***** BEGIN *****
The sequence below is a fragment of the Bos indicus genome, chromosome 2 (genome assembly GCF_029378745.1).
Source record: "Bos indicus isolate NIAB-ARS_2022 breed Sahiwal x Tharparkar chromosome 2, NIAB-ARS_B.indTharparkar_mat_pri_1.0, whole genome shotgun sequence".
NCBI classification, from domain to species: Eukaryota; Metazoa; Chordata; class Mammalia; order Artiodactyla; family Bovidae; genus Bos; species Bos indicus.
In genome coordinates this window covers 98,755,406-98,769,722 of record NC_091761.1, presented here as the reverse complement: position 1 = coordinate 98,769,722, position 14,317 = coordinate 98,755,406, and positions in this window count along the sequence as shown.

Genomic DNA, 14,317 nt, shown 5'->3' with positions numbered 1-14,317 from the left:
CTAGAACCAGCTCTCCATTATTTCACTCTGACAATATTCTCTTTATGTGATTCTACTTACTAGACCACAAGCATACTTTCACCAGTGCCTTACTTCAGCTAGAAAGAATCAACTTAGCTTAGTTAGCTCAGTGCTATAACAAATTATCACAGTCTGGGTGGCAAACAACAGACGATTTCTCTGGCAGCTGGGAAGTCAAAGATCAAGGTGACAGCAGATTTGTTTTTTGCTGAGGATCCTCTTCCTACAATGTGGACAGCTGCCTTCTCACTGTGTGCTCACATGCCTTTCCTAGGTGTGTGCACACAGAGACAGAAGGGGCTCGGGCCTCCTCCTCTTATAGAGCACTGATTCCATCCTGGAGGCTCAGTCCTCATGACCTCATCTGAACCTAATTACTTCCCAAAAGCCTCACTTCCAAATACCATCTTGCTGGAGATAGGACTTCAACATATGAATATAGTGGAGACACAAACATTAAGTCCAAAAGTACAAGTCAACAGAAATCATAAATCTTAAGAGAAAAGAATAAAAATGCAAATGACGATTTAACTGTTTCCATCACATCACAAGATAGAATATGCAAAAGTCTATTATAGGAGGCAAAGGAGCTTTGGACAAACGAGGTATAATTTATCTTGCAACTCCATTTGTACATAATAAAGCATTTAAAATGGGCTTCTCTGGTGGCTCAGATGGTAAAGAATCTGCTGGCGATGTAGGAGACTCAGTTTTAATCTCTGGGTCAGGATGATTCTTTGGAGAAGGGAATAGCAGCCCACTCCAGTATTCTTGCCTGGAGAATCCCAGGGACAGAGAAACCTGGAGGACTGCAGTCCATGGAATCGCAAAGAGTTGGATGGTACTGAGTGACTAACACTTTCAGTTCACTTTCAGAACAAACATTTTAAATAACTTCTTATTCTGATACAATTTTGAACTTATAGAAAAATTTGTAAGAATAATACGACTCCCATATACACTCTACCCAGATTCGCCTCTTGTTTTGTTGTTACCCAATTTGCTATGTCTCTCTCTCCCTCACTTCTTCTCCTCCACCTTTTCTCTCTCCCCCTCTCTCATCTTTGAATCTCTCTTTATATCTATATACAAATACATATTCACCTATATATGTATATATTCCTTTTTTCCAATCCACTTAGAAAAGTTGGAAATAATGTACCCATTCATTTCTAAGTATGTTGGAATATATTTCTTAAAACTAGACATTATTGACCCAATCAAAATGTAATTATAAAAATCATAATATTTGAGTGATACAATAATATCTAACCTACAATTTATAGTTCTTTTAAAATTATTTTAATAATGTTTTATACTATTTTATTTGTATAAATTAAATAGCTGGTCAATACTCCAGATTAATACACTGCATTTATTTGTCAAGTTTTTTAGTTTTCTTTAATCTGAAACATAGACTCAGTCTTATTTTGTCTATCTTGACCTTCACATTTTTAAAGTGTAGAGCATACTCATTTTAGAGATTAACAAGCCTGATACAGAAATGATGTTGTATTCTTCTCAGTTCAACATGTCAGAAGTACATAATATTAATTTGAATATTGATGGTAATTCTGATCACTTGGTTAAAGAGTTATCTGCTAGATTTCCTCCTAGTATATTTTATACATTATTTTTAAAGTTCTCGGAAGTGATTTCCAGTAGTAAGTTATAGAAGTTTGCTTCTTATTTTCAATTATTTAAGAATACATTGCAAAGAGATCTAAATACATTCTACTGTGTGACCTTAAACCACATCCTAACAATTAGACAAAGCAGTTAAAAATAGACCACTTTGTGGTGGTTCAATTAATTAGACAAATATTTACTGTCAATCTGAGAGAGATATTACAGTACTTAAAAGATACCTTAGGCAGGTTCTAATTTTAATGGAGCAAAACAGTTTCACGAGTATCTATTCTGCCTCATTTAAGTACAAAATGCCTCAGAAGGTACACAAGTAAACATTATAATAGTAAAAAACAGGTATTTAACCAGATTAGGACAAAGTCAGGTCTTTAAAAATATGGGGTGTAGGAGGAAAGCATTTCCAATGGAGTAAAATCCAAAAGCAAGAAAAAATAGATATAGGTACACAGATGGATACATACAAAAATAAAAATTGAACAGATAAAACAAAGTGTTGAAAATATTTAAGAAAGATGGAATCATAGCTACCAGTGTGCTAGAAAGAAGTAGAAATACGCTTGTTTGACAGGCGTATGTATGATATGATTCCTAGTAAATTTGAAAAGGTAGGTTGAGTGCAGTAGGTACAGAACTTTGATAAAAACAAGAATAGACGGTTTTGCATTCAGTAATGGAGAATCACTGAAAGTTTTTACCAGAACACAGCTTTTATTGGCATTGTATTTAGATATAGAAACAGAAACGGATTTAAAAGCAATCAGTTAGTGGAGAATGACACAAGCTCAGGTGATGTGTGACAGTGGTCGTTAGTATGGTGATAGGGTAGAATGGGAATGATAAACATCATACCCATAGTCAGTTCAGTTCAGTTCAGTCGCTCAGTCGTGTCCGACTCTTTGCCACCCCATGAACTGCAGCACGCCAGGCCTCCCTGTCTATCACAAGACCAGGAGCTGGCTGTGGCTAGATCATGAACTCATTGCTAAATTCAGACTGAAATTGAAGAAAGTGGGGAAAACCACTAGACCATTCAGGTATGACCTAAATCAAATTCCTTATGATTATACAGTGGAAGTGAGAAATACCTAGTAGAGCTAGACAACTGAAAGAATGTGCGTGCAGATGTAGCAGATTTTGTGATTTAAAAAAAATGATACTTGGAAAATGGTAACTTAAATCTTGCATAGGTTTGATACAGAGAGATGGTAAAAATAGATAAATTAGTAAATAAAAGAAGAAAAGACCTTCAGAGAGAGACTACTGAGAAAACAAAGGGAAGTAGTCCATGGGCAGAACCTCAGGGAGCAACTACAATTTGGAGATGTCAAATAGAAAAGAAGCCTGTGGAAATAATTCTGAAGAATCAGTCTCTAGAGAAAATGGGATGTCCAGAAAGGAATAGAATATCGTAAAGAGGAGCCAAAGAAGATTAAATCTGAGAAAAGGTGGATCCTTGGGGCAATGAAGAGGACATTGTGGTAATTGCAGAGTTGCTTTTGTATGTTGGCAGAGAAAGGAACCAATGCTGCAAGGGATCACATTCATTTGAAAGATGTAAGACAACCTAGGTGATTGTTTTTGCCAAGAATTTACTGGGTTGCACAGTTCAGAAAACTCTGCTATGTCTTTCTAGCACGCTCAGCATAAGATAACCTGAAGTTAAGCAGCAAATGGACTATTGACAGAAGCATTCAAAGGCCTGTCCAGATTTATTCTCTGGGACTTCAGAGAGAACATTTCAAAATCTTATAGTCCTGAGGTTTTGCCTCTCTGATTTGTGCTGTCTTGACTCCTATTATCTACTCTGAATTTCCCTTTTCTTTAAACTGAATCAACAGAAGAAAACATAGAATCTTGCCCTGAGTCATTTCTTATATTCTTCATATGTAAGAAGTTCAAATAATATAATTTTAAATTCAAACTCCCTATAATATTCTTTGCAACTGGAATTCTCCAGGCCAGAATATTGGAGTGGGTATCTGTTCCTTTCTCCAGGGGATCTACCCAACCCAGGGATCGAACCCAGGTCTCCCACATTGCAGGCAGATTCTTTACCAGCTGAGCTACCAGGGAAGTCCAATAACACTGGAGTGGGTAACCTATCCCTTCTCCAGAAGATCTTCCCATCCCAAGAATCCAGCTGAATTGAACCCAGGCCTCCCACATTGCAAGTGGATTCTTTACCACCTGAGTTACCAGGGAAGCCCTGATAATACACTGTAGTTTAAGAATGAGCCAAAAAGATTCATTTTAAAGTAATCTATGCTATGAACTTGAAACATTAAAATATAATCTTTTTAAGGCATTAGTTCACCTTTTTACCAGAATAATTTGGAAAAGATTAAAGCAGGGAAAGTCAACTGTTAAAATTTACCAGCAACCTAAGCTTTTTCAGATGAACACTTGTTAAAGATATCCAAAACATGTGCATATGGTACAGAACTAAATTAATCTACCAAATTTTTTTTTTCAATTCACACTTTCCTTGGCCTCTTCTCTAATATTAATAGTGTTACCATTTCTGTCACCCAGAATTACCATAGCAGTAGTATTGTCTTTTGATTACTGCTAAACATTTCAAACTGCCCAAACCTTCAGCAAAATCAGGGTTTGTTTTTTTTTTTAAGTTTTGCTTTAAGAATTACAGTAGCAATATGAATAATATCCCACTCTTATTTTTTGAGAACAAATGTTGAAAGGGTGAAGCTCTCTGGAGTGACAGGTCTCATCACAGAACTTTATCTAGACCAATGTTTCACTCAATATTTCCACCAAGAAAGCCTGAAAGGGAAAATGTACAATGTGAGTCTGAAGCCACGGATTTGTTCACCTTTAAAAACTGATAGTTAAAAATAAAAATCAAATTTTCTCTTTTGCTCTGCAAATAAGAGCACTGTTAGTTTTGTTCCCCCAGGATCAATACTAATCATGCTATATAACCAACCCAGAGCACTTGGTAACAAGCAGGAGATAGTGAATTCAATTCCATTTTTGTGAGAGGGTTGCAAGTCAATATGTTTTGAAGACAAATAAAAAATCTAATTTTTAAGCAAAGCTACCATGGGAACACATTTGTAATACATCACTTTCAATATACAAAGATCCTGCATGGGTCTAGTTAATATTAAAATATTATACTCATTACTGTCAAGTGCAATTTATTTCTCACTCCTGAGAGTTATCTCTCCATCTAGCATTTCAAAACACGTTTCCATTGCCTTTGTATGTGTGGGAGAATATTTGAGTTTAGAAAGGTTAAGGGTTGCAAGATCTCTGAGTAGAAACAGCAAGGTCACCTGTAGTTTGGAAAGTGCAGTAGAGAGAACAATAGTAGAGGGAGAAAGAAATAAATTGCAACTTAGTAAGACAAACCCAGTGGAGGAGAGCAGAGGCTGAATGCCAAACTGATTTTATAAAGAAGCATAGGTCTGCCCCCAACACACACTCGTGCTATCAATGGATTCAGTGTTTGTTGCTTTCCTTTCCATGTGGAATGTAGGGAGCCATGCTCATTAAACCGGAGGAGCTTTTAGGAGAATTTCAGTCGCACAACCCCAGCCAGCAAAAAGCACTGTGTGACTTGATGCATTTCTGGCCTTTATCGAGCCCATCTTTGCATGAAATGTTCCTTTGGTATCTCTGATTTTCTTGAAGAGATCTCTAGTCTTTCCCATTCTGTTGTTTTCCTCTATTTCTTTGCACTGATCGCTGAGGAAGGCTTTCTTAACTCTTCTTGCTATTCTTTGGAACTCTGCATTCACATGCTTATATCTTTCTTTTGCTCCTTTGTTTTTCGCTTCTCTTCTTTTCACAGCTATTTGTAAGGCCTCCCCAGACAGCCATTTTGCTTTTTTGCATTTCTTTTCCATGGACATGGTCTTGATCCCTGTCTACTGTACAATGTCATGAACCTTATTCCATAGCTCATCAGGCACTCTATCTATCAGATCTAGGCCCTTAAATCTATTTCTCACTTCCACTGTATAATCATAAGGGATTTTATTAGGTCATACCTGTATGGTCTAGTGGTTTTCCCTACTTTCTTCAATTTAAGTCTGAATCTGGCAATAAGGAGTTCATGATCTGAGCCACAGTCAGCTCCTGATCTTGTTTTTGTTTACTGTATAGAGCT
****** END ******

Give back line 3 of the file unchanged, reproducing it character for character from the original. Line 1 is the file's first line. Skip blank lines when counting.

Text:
NCBI classification, from domain to species: Eukaryota; Metazoa; Chordata; class Mammalia; order Artiodactyla; family Bovidae; genus Bos; species Bos indicus.